root   ubuntu-vg -wi-a----- 21,52g                                                    
  swap_1 ubuntu-vg -wi-a-----  8,00g  

Here we have VG called ubuntu-vg, one LV called swap_1 and another one called root, that we want to resize.

To output the current characteristics of the root LV you can use the command sudo lvdisplay /dev/ubuntu-vg/root. To check the free space on this LV you can use df -h /dev/ubuntu-vg/root, but first you should mount it:

$ sudo mount /dev/ubuntu-vg/root /mnt
$ df -h /dev/ubuntu-vg/root
Filesystem                   Size  Used Avail Use% Mounted on
/dev/mapper/ubuntu--vg-root   22G  5,0G   16G  25% /mnt

We can see there is 16G free space. Here is what Gparted shows for this installation at this point (it is identical with your case):

enter image description here


Shrink the partition

The main source of this part is the article How to Extend/Reduce LVM’s on TechMint. The first advice given there is: Before starting, it is always good to backup the data, so that it will not be a headache if something goes wrong.

Here we will reduce the root logical volume, then will move swap_1 into the beginning of the free space within the volume group and then we will resize /dev/sda5.

1. Mount the file system and defragment it:

sudo mount /dev/ubuntu-vg/root /mnt
sudo e4defrag /mnt

2. Unmount the file system for reducing (check if it is unmounted by the command: df -h):

umount /dev/ubuntu-vg/root 

3. Check for the file-system error using following command (the test must pass in all 5 steps; 0.1-1% of non-contiguous files will give us good chance to reduce the file-system):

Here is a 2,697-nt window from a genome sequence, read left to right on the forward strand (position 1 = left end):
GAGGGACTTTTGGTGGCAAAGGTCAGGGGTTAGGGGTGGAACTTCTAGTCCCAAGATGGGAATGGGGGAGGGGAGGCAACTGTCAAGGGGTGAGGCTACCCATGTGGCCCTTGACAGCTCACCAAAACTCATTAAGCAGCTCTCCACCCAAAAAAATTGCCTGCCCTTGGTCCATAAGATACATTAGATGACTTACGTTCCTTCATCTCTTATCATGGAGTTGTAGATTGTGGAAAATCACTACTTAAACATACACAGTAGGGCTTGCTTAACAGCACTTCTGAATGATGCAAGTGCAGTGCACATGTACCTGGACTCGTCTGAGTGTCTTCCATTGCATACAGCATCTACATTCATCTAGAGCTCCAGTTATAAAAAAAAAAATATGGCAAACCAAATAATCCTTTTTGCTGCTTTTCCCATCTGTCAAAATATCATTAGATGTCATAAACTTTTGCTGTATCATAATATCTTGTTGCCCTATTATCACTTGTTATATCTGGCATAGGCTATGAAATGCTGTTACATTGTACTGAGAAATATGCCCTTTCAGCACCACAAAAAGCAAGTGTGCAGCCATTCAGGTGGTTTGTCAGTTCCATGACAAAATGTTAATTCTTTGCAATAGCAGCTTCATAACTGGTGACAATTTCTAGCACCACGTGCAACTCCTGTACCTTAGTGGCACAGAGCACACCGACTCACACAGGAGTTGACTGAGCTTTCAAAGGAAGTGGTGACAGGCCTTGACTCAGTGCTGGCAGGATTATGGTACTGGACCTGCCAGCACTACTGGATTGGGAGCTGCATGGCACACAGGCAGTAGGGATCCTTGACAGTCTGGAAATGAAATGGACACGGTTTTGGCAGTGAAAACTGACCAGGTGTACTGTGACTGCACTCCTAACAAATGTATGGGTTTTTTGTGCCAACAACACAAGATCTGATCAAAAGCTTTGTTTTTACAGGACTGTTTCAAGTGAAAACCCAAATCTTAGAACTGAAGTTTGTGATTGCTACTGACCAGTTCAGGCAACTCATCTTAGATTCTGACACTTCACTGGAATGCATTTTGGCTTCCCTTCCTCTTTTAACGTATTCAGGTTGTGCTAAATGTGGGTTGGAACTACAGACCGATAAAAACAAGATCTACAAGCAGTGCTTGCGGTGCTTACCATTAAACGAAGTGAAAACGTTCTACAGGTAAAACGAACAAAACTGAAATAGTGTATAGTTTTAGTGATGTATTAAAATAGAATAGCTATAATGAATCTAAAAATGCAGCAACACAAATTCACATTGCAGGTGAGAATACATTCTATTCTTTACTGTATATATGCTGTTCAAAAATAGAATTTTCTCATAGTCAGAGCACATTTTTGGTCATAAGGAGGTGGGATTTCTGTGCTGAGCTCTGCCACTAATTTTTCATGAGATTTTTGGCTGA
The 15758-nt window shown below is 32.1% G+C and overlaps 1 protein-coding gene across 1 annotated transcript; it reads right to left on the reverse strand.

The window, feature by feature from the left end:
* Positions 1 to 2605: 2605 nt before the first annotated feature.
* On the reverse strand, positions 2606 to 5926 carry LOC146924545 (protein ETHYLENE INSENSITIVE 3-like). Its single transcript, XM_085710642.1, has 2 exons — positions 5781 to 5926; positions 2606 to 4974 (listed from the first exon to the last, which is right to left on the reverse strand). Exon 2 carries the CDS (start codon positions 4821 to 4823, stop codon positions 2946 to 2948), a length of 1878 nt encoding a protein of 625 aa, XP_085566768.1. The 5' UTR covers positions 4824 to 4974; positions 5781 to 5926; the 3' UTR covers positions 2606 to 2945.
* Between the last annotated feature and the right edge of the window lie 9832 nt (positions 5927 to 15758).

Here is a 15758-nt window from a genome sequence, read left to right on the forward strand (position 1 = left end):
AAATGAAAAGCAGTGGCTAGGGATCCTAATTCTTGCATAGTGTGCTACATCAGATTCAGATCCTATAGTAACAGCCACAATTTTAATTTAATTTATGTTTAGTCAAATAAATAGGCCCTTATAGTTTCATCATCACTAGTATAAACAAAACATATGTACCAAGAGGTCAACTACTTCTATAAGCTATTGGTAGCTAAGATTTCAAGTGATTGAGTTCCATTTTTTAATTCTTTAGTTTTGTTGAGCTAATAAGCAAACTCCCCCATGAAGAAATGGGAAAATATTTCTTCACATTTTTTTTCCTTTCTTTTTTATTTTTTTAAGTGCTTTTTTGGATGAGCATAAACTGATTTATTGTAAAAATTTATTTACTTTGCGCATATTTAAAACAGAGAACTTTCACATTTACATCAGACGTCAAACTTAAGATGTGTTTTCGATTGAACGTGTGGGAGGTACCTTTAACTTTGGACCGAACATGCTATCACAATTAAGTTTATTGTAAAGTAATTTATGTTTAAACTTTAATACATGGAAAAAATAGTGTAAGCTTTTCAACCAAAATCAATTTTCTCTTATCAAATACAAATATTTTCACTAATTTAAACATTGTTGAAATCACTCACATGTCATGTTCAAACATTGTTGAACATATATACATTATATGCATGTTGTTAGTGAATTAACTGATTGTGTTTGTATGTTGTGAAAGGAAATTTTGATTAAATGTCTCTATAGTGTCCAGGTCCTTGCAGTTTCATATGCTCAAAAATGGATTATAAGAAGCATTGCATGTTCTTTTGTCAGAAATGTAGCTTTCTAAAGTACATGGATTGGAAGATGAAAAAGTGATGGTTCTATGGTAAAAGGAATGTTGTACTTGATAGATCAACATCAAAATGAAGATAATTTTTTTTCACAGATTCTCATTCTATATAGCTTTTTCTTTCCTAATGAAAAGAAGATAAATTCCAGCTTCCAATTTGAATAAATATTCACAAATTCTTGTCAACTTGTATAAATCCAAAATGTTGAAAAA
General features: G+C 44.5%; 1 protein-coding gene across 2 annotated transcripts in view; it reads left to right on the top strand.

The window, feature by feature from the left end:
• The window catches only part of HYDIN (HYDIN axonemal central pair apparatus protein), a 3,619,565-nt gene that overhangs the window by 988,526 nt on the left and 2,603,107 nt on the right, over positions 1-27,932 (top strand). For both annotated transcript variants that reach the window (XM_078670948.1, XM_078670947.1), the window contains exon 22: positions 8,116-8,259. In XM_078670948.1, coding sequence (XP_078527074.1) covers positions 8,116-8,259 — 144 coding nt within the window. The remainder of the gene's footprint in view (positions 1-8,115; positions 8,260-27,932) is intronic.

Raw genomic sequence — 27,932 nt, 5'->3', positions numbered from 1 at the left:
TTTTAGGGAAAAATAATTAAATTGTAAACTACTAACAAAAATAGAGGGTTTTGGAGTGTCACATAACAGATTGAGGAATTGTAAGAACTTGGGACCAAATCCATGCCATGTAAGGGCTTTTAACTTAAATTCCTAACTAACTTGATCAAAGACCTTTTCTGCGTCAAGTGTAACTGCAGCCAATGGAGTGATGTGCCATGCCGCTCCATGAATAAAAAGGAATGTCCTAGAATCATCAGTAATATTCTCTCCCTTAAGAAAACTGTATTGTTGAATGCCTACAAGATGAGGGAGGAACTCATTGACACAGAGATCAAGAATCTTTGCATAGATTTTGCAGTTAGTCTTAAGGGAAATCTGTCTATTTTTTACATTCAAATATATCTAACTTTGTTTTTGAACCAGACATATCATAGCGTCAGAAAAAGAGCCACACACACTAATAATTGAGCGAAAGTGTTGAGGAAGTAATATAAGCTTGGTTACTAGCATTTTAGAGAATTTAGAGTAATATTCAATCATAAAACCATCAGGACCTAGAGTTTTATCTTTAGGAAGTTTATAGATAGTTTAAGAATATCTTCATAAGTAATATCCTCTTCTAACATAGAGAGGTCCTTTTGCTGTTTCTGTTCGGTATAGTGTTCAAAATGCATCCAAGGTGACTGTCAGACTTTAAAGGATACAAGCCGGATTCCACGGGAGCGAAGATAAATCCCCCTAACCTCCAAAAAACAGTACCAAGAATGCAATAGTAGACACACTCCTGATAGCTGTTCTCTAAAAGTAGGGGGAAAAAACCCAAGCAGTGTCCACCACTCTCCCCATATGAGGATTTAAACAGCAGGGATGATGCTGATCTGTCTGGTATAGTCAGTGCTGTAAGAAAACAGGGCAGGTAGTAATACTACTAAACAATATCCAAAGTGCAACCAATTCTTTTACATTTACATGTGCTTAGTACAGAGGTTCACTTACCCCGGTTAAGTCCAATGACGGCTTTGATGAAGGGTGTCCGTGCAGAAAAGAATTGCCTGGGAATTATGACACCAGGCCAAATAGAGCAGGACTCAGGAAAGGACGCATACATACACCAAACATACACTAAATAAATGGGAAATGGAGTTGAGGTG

sudo e2fsck -ff /dev/ubuntu-vg/root

4. Reduce the file-system with 5G (for this example) and Reduce the LV with 5GB:

sudo resize2fs /dev/ubuntu-vg/root 17G  # 22 - 5 = 17
sudo lvreduce -L -5G /dev/ubuntu-vg/root

5. Resize the file-system back and check for the file-system errors:

sudo resize2fs /dev/ubuntu-vg/root
sudo e2fsck -ff /dev/ubuntu-vg/root

If there is any error that means the file-system is corrupted and maybe we should reinstall and use our backup. If there is no error the process should be successfully finished. Note: At this point you could create another LV.

6. Move the free space out of VG. The command pvs could show us where the free space is located within the partition /dev/sda5. In this example the swap is to the end, so we will delete and create it again (using its PE size), thus it will be moved into the begging of the free space.